Glenn Banaguas, executive director of De La Salle Araneta University’s Environmental and Climate Change Research Institute (ECCRI), said that LGUs should conduct due diligence on the structural integrity of buildings that have been adopted worldwide and implement the measures in their localities.
AFP/File
Climate scientist pushes for safe high-rise buildings
Rainier Allan Ronda (The Philippine Star) - July 8, 2019 - 12:00am

MANILA, Philippines — One of the country’s leading climate scientists has urged local government units (LGUs) to be at the forefront of ensuring that high-rise structures are safe and would not pose a threat in case of typhoons and earthquakes.

Glenn Banaguas, executive director of De La Salle Araneta University’s Environmental and Climate Change Research Institute (ECCRI), said that LGUs should conduct due diligence on the structural integrity of buildings that have been adopted worldwide and implement the measures in their localities.

Banaguas cited China as an example, where they have implemented new reinforced bar or rebar standard rules, which also banned quenching and tempering of steel rebars.

According to an article by SP Global, the new rebar standard, which came into effect on Nov. 1, 2018 prevents water cooled bar disguised as hot rolled rebar from circulating in the market.

The changes in rebar regulations were triggered by the 2008 Sichuan earthquake that killed over 69,000 people and injured 374,176. The earthquake also rendered approximately 11 million people homeless.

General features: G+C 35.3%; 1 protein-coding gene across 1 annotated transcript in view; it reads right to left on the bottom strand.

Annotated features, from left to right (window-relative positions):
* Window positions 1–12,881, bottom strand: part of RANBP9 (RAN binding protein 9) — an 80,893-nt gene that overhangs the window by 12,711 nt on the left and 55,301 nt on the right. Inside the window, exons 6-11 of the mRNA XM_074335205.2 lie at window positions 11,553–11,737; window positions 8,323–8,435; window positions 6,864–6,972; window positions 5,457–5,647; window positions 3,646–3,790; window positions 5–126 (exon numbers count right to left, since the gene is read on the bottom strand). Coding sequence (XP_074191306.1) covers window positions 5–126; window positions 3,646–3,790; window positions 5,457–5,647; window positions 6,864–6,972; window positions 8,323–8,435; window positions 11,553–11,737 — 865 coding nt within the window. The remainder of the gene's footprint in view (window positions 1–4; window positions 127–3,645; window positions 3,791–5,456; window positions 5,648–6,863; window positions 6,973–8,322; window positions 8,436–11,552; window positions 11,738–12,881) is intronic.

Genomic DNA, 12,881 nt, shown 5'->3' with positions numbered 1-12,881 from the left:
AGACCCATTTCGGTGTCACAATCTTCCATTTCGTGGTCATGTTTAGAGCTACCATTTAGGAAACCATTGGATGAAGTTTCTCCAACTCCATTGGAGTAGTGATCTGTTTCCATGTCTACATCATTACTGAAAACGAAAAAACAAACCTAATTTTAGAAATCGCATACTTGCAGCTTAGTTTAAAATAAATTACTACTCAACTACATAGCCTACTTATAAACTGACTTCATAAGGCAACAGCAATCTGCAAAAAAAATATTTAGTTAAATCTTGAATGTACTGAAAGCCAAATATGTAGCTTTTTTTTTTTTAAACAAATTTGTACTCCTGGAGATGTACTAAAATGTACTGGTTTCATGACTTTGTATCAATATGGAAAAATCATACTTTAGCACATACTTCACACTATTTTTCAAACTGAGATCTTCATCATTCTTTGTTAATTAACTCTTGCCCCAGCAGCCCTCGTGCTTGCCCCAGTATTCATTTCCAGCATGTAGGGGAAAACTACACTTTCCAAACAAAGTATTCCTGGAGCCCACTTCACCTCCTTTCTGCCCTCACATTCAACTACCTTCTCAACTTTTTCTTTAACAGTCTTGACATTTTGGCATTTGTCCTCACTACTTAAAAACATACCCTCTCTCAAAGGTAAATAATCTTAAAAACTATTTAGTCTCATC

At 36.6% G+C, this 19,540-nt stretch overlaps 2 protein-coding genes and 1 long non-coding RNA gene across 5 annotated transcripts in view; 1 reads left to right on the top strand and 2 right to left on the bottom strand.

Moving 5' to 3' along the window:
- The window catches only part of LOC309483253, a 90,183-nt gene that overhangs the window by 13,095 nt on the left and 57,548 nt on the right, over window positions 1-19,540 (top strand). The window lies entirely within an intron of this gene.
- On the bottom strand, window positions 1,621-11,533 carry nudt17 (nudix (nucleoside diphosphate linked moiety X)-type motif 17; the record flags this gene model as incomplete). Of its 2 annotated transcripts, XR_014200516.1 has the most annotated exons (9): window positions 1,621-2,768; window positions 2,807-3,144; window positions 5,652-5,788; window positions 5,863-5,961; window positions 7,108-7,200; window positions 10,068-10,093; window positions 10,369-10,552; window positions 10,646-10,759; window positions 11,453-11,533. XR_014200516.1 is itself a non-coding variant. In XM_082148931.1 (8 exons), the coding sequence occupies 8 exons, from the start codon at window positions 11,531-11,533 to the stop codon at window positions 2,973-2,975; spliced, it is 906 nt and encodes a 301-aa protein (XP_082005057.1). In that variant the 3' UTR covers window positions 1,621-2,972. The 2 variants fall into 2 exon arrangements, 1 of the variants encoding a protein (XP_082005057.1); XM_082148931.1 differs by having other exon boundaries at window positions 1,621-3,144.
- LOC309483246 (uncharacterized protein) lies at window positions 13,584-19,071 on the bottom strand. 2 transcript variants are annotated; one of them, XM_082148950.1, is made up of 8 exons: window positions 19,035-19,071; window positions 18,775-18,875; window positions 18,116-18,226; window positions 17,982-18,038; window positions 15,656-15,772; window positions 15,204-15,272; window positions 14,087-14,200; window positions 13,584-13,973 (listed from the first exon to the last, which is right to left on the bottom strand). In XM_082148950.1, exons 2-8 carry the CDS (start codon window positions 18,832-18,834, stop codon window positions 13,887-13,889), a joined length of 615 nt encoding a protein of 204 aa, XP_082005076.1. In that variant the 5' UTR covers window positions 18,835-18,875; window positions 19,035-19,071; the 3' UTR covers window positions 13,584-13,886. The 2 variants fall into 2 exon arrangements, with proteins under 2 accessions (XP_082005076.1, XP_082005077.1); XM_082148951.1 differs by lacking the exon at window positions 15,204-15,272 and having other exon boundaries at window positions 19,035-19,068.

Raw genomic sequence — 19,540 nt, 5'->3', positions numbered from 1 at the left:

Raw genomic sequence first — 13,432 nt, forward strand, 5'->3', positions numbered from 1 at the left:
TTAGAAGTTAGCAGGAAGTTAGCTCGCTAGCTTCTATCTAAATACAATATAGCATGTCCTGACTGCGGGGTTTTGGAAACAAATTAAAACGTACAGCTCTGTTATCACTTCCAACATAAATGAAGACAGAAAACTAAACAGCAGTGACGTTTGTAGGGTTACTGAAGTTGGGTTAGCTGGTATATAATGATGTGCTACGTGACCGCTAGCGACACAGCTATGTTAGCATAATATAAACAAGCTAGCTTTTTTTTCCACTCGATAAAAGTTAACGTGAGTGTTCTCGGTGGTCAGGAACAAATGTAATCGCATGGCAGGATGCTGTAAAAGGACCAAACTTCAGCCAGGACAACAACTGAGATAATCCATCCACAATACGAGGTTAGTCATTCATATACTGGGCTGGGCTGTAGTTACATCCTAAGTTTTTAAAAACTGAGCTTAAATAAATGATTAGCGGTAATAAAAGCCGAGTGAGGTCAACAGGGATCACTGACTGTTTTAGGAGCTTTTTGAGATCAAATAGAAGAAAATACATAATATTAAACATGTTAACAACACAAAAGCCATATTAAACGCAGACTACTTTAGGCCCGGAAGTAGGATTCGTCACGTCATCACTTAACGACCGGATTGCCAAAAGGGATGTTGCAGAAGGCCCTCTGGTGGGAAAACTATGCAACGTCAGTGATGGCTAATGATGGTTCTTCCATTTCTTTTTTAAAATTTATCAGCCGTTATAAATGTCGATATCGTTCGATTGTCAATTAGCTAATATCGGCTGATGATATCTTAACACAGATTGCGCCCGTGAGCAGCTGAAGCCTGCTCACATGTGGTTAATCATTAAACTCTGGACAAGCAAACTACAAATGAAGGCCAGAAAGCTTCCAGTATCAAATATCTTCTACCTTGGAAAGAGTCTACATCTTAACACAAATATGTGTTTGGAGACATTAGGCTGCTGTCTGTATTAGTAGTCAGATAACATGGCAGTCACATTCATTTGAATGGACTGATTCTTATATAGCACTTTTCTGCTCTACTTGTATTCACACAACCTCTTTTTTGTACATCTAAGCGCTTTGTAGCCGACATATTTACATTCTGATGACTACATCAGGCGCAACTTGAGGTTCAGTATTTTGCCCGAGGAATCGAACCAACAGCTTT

Banaguas said that cities and municipalities have the power to approve or reject the construction of a high-rise structure in their respective jurisdictions if it does not adhere to the safety provisions specifically prescribed in the law.

He said that old infrastructure were based on the old national building code but  there is a need now to incorporate the Climate Change Adaptation and Disaster Reduction and Management (CCA-DRRM) Strategies on the planning of structures.

Banaguas said what happened in Tacloban after Super Typhoon Yolanda hit the city and the entire Eastern Visayas in 2013 should serve as guide.

He said the LGUs should identify the most vulnerable areas and most at risk by checking the quality of buildings based on the National Climate Change Action Plan (NCCAP) that would make infrastructure climate proof.

Banaguas maintains that to avoid a repeat of the Yolanda disaster, high-rise structures nowadays should withstand more than 300 kilometer per hour winds.

To do this, LGUs should be strict in granting building permits. They should also be more cautious that only standard materials are used in the construction of high rises.

Banaguas says reports of prevalence of sub-standard steel in the market are a major concern.

“Generally, if there are some concerns on the methodology or process, it will be better to conduct more scientific tests and analyses,” Banaguas said.

To ensure the safety of existing quench tempered steel in the market, Banaguas says there is always a way to do it.

“It has to be tested more. It has to undergo a series of tests,” he added.

It was reported that after the 6.1 magnitude earthquake that struck last April 22, the Chuzon Supermarket that collapsed in Pampanga had used quench tempered rebars supplied by a local manufacturer.

Banaguas is an Outstanding Young Scientist of the Philippines conferred by the National Academy of Science and Technology. 

CLIMATE CHANGE LOCAL GOVERNMENT UNITS SAFETY
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